GTPulse: Williamsburg Woman Helps Retired Greyhounds Find Homes

When I was a kid, I loved seeing greyhounds. Their long, lean physiques and delicate legs made me think of runners and ballerinas. Greyhounds don’t live a typical dog’s life, oftentimes the first few years of their lives are spent racing. They can run up to 45 miles per hour and because they’re the fastest dog breed there’s big business in greyhound racing. But where do non-racing greyhounds end up? A greyhound typically only races for two to five years and some aren’t cut out for racing at all, so they’re often put up for adoption after they’re retired. There are greyhound rescues all over the United States that take on the retired greyhounds seeking new forever homes, and here in northern Michigan we have compassionate locals that are helping that cause through Greyhound Retirement Adoption Care and Education, or G.R.A.C.E.

Phyllis Minor lives in a sweet home on a farm in Williamsburg, Michigan with her two greyhounds. She greeted me with a warm smile that made her eyes crinkle, homemade banana bread and a fresh pot of coffee. Her dogs, Ella and Lex, greeted me with their noses and skeptical curiosity.

“They’re always so excited when we have visitors!” Phyllis said as she gently pulled the pair away from me.

The two dogs looked at me with big sparkly eyes dotted on perfectly symmetrical, triangle shaped faces. The tall and supermodel-like dogs are lovely to look at, but Phyllis hasn’t always been a greyhound owner. She became interested in the breed after the passing of a beloved german shepherd of hers.

“I used to raise german shepherds for a long time and it’s been almost five years ago, my older female had to be put down and I didn’t have a dog. I was out here on the farm, I didn’t know what to do. I went looking to adopt.”

Phyllis scoured northern Michigan humane societies for german shepherds to no avail. On top of not finding any german shepherds up for adoption, her landlord did not want a “bully breed” dog living in the home. Phyllis has raised horses throughout her life and spent time finding homes for horses who no longer raced.

“I had a friend who said, ‘did you ever think about greyhounds?’ So she sent me this website, G.R.A.C.E., I went on there and thought…oh my word are they ever beautiful! So I filled out an app.”

There’s a process for becoming a greyhound parent which includes filling out an application and having someone from the non-profit come do a home visit. The greyhound that Phyllis initially wanted was not the one she ended up with. House visits are meant to see how a greyhound would adapt to the home. Factors like other pets and their attitude towards the greyhound are taken into consideration.

“Every dog is different. When they came to my house for a house visit, I had picked out one dog. It was a beautiful female brindle, and Nancy brought me two, the other one was Ella. She was here for about three hours with both dogs. The one dog that I thought I would really like barked and growled at everything. Ella came in like she already lived here.”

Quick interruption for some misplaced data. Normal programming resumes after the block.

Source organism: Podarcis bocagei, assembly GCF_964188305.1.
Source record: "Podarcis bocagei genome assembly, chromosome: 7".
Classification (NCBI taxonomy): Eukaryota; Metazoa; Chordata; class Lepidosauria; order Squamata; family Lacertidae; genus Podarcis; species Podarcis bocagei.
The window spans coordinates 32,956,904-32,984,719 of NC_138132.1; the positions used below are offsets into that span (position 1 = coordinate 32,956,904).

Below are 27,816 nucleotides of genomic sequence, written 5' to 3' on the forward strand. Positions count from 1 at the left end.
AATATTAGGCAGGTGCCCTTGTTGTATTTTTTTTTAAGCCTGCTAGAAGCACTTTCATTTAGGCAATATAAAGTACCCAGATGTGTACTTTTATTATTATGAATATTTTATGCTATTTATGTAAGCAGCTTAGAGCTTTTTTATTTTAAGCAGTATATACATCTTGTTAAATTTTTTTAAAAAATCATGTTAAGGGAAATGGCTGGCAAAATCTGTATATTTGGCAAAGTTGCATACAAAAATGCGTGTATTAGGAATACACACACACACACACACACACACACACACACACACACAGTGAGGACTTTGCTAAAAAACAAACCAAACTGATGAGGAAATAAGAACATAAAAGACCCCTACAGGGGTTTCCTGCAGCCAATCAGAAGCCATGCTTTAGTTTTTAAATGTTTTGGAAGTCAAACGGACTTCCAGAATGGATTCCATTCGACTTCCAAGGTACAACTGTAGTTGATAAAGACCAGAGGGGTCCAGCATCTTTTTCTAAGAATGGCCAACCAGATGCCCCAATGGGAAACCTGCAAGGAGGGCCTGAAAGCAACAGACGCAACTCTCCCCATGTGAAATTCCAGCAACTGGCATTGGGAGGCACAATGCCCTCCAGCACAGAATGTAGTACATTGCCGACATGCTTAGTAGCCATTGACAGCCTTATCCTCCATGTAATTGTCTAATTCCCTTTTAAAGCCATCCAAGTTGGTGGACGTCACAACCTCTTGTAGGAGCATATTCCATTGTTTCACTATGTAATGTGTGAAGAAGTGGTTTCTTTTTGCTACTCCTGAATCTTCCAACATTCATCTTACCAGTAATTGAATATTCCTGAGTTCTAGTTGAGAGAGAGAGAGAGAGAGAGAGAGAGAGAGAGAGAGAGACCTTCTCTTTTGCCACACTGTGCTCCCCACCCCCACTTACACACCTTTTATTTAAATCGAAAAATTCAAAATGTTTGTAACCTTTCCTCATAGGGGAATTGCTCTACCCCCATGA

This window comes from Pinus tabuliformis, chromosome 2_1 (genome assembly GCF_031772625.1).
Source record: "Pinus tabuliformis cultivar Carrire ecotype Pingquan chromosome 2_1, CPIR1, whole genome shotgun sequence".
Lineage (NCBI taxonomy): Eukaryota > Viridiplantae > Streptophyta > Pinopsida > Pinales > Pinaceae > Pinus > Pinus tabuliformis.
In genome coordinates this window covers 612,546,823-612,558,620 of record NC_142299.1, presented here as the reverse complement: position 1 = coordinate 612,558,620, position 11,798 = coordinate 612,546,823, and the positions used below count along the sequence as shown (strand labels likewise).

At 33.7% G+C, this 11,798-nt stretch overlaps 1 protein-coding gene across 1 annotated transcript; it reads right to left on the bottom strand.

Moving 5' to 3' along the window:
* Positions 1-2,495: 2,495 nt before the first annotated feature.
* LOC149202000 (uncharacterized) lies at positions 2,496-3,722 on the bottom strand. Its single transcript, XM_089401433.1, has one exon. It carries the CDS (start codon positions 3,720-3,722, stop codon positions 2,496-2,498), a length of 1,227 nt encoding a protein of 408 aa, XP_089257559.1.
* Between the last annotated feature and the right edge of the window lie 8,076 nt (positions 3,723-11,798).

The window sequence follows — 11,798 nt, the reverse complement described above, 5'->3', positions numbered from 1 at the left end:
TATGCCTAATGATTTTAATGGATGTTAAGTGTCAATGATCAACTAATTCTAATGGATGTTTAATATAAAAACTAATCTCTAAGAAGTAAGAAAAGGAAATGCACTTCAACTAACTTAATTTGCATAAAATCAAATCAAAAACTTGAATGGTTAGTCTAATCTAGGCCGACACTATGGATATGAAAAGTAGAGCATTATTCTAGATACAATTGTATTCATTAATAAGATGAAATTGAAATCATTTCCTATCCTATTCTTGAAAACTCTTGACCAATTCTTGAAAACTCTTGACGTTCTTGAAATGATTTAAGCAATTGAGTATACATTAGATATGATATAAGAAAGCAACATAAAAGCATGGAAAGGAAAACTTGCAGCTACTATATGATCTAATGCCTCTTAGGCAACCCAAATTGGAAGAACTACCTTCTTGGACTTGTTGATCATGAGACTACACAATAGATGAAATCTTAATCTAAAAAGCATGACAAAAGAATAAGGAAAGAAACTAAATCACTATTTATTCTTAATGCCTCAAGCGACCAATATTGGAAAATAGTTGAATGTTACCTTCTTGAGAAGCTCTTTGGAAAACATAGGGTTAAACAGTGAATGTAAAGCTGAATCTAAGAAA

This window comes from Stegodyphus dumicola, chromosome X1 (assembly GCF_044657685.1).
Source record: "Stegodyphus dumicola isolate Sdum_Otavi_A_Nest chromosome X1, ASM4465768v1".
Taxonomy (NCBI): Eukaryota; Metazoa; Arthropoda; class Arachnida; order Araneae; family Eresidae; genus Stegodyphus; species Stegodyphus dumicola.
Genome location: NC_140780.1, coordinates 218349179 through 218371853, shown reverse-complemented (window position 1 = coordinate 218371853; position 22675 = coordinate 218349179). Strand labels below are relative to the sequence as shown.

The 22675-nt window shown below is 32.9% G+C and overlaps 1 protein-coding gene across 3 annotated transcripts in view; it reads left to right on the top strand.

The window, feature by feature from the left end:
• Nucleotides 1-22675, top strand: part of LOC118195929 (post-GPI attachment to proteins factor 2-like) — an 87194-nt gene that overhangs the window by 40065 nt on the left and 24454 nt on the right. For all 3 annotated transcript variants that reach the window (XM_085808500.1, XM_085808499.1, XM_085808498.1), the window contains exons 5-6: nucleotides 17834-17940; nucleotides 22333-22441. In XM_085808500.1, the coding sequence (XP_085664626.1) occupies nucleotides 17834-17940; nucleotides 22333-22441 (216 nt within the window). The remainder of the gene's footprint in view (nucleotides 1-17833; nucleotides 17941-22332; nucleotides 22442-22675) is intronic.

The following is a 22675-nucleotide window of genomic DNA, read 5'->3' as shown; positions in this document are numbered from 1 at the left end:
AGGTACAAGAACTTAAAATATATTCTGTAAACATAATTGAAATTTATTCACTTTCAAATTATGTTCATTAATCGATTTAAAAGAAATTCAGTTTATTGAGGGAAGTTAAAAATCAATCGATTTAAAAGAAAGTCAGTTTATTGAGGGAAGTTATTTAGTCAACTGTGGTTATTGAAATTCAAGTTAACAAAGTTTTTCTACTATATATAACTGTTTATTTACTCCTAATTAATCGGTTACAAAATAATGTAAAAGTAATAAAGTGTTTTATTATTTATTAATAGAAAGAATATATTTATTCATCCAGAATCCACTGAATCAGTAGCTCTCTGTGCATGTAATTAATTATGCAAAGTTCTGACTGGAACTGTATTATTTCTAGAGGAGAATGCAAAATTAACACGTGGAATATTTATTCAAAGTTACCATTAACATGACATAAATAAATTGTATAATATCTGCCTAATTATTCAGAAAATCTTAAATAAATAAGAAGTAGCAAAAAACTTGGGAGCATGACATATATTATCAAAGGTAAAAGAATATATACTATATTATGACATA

Greyhounds are raised around their siblings until they’re a year to a year and a half old, so many of them are not independent natured, however Ella breaks that stereotype and had no problem being a part of the dynamic duo that is her and Phyllis. The happy pair worked well together and inspired Phyllis to get involved with greyhounds on a deeper level. Nancy Mickey, the woman from G.R.A.C.E who brought Ella into Phyllis’s life helped her make the transition from a proud greyhound owner, to a volunteer.

“I like to get involved in things and Nancy said they’re always looking for people to foster and so, I tried it.”

Phyllis began fostering greyhounds five months after she got Ella. Ella treats the fosters passing through kindly, but she really connected to Lex, an older greyhound that Phyllis brought home to foster.

“She’s always nice to the fosters but there was just something about Lex, so I adopted her, too!”

The G.R.A.C.E. chapter in northern Michigan is a dedicated and loving troupe of greyhound owners and advocates. Dogs are adopted from all over the U.S. and some of the local volunteers have driven cross country to rescue a greyhound. They do community outreach through setting up a booth at local events where they have information on greyhounds, the adoption process and photos of the dogs available. They also often bring their own dogs to events. The owners have bonded with greyhounds through owning and adopting, as well as with each other.

“We call it our cult,” Phyllis laughed. “We’re trying to grow the group up here more. I’ve been on the radio, TV, we do meet and greets. The more we promote them the better.”

More and more race tracks throughout the U.S. are starting to close which means more greyhounds are coming up for adoption. Despite the stereotype that greyhounds are hyperactive and need to expel boundless amounts of energy, they’re actually happy being cozy at home and are even affectionately referred to as 45 mph couch potatoes.

“They’re relaxed, they like to lay around all day, they like to go places. They’ll run right up get their collar on, get their jacket on and they’re ready to go! I’ve just fallen in love with them.”

If you’re in the market for a new four-legged friend, don’t count out greyhounds. They’re docile and beautiful creatures who deserve love and a family even after their racing days are over, and if a greyhound isn’t an option just yet, G.R.A.C.E. is always seeking foster homes and volunteers.

“We just want to find them some good homes in northern Michigan.”

Categories: GTPulse